And don't neglect small countertop appliances in your deep-clean:

--Toaster: Remove the crumb trap, brush away any food particles, and wipe down the exterior.

-- Coffee maker: Run a 50-50 vinegar-and-water mixture through the machine, then do several water-only brews to wash out the lingering acidic flavor.

--Microwave: Nuke a bowl full of water and cut lemons for 10 to 15 minutes so their steam soaks away all the burnt-on food bits. Wipe the interior clean with a damp microfiber cloth.

4. Finish with the floor.

While wiping down every last surface in your kitchen, you've likely knocked more than a few crumbs to the ground. That's why it's best to end your deep-clean with a good sweep or vacuum.

Grab your dust-busting instrument of choice, and zero in on the collection along baseboards and heating registers. Use a lightly damp mop and an appropriate cleanser for your flooring to wipe up.

Send soiled towels, oven mitts, rugs, and curtains through the wash and replace.

Return your cleaning supplies to their homes.

Then wash your hands of all the hard work in the fresh sink in your bright, shiny kitchen.


Permalink | Email this | Comments

How to Give a Boring Apartment a Jolt of Style - Mon, 12/28/2015 - 06:00

Filed under: ,

Getty Images/iStockphoto

By Brie Dyas

Unless you're lucky enough to live in a grand older building, a loft, or one of the high-design modern luxury developments that are popping up everywhere, your apartment might best be described as a plain white box defined by a distinct lack of character. After all, apartment complexes are generally built to appeal to just about everyone.

That's where decor comes in. But decorating that new apartment isn't necessarily about what you like -- it's also about what won't affect your security deposit. The following apartment decor ideas will help you bring personality to your pad without freaking out your landlord. (Just make sure to read the fine print of your lease or get the OK from said landlord before reaching for that paint roller.)

Repurpose a Craft Staple

Washi tape is all over Pinterest, and for good reason. The adhesive-backed paper strips are affordable and come in a rainbow of patterns and colors. Since it's basically pretty masking tape, washi tape presents endless DIY options for renters. We love how Molly Madfis of the blog Almost Makes Perfect used washi tape to create a pattern on her plain white closet doors that's reminiscent of architectural molding.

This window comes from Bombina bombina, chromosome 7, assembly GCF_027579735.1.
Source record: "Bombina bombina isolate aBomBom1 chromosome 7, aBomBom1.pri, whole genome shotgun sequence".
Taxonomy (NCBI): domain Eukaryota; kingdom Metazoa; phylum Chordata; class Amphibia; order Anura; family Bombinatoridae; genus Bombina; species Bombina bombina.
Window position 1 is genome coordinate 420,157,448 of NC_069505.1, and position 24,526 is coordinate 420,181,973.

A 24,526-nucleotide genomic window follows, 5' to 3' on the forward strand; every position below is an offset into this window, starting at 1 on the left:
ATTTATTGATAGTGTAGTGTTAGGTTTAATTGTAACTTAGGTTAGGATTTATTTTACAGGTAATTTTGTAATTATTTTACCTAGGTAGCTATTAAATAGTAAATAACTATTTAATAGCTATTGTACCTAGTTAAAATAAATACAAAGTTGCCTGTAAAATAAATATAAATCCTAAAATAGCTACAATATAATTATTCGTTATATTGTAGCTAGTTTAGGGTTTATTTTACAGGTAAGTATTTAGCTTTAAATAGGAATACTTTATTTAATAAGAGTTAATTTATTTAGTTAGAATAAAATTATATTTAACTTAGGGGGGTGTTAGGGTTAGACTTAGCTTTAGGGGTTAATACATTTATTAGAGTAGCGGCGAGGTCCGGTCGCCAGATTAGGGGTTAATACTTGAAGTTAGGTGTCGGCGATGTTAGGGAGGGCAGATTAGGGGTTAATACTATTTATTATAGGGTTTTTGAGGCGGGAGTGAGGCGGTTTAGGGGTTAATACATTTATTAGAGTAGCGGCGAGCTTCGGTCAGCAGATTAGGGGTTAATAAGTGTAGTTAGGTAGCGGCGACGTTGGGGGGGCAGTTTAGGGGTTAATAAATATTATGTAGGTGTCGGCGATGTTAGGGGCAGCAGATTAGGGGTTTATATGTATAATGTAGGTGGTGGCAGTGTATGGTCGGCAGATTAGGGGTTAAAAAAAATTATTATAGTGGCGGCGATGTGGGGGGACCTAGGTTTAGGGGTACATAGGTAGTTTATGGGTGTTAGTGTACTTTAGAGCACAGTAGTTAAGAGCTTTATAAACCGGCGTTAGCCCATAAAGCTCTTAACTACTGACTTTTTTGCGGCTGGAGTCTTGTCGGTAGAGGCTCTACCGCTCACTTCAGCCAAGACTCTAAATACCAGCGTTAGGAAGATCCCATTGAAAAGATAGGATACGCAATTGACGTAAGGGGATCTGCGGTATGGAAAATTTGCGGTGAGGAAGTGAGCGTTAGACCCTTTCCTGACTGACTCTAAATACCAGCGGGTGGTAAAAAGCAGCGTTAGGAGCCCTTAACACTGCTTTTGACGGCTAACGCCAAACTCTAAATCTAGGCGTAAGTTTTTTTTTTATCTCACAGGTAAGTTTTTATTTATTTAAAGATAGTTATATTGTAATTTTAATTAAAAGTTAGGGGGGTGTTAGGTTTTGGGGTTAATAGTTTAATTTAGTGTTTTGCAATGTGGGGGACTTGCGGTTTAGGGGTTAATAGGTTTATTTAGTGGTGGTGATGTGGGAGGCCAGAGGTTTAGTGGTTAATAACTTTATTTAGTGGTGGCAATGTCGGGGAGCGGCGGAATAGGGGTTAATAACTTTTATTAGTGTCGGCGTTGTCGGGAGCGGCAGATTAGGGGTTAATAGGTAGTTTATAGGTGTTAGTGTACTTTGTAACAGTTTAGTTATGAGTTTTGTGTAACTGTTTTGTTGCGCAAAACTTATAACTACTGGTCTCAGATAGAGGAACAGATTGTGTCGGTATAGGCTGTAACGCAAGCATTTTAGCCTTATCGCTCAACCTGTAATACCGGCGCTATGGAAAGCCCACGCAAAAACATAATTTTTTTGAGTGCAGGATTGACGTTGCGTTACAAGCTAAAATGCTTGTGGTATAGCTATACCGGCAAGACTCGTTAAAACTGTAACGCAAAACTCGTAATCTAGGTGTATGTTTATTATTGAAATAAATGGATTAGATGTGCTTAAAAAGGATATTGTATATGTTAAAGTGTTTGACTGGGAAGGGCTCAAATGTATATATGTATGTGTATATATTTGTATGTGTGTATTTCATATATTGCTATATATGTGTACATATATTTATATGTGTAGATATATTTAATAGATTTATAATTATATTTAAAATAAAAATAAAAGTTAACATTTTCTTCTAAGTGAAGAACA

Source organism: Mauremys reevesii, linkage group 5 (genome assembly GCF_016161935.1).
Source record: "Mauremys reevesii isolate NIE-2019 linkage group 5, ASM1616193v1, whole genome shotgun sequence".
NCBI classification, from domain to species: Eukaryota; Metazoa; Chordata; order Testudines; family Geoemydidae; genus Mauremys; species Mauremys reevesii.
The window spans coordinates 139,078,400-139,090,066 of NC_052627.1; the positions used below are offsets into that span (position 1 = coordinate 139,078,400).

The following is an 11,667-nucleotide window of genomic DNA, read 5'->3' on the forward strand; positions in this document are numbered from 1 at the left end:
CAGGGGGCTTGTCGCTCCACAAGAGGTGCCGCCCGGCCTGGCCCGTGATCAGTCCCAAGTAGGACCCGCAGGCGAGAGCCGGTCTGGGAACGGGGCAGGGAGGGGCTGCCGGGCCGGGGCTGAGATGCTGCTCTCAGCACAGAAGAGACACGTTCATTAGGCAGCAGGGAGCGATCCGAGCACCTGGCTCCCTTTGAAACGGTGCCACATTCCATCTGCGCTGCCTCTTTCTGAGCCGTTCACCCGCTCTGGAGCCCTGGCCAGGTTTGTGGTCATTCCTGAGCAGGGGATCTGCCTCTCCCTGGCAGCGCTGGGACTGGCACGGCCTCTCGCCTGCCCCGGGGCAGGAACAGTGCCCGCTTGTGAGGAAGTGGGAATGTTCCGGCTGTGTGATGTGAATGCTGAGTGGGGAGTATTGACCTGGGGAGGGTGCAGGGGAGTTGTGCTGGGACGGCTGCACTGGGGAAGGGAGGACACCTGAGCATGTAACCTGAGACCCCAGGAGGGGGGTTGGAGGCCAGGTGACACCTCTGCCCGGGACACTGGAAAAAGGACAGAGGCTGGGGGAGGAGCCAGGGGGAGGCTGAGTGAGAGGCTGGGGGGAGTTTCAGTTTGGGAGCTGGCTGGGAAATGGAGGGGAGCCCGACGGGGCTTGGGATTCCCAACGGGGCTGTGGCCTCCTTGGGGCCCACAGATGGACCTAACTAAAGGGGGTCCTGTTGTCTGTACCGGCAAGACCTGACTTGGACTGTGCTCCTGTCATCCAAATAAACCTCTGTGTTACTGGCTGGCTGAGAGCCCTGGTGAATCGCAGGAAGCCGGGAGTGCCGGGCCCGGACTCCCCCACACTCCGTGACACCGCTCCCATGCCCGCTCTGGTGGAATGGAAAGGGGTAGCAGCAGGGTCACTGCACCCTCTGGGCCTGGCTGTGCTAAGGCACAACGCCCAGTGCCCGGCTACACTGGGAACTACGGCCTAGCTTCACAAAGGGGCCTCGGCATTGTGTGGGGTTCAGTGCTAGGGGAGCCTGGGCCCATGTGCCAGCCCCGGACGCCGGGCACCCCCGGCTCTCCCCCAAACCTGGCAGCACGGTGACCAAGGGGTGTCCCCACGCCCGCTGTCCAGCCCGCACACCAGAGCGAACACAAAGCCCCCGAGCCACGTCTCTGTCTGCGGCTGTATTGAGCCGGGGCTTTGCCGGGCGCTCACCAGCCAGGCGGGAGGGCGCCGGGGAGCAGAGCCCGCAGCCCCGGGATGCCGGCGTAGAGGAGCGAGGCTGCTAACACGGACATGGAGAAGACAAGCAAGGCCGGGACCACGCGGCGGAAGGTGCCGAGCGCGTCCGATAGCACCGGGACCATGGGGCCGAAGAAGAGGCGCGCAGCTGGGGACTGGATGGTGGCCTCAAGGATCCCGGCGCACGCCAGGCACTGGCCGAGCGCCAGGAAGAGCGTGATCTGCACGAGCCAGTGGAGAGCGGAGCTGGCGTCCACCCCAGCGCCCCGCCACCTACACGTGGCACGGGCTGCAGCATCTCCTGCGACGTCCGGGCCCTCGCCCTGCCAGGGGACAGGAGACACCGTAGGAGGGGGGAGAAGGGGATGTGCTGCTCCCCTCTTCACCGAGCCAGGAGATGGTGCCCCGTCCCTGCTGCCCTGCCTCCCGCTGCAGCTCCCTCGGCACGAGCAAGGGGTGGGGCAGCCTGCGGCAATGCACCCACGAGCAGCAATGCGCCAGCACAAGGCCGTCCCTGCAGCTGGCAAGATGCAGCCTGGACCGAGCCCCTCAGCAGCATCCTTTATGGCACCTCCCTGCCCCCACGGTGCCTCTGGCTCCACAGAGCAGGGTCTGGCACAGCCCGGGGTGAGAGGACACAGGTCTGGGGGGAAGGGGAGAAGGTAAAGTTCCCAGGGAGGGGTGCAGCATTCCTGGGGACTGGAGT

Can't Paint? Go for Temporary Wall Coverings

"Look into removable wallpaper. The stuff has grown leaps and bounds in recent years -- there are so many cute varieties on the market," says designer Jacqueline Clark. "It's a great way to personalize your space, without any permanency." Chasing Paper is just one of the many companies offering an impressive range of motifs and solids that rival "real" wallpaper, with precut options backed with a low-tack adhesive that allows you to simply peel away panels once moving day rolls around.

Use Color Strategically

Whether you use removable wallpaper or can actually paint your apartment, a "statement wall" makes the task easy. By focusing the attention on one wall through color or pattern, you'll create a visual illusion that makes a room seem longer or wider (depending on the dimensions of the wall you choose).

Hide Visual Clutter

Apartments never quite have enough outlets, which leads to a mass of wires, cables, and extension cords. However, this inconvenience presents an option to get creative. "When it comes to hiding wires, try your best to camouflage them into your existing decor," says designer Kristin Jackson of Hunted Interior. "I like to use garden stools for hiding wires and routers to keep my desk area clean and stylish."

Choose Dual-Purpose Pieces

Jennifer Koen, vice president of business development at the designer furniture consignment site Viyet, has noticed a demand for furniture that can serve more than one purpose. "Dual-purpose pieces such as ottomans with storage inside, small x-base benches that can be tucked under a console and pulled out for extra seating, pull-out sofas, and nesting tables for entertaining are always on trend," she says. Koen also points to the trend of bar carts, which can add style and be of endless service. You can use the cart for entertaining, as a movable bookshelf, or as display space for small items and art. Use it by the door to bring a welcoming touch to your entry (no matter how tiny).

Accessorize with Storage

There's only so much that can fit in an under-the-bed box. Baskets and decorative bins provide a spot to hide clutter while adding a little personality to your space. You can also pair them with open shelving or a storage piece, a la Liz Fourez of the blog Love Grows Wild. She used rustic bins to bring a vintage feel to the credenza.

Fix a Boring View with Window Decals

Peel-and-stick film ranges from privacy-boosting frosted effects to patterns reminiscent of stained glass. No matter what you choose, it's one of the cheapest ways to add a little extra interest to a window.


Permalink | Email this | Comments

Will an Adjustable Rate Mortgage Cost an Arm and a Leg? - Sat, 12/26/2015 - 11:56

Filed under: , ,


By Geoff Williams

If you're buying a house soon, you may be mulling over the idea of getting an adjustable-rate mortgage. Or you were, until you heard about the Federal Reserve's recent decision to raise interest rates a quarter point. That likely put a chill on many homeowners' desires to have an adjustable-rate mortgage, also known as an ARM.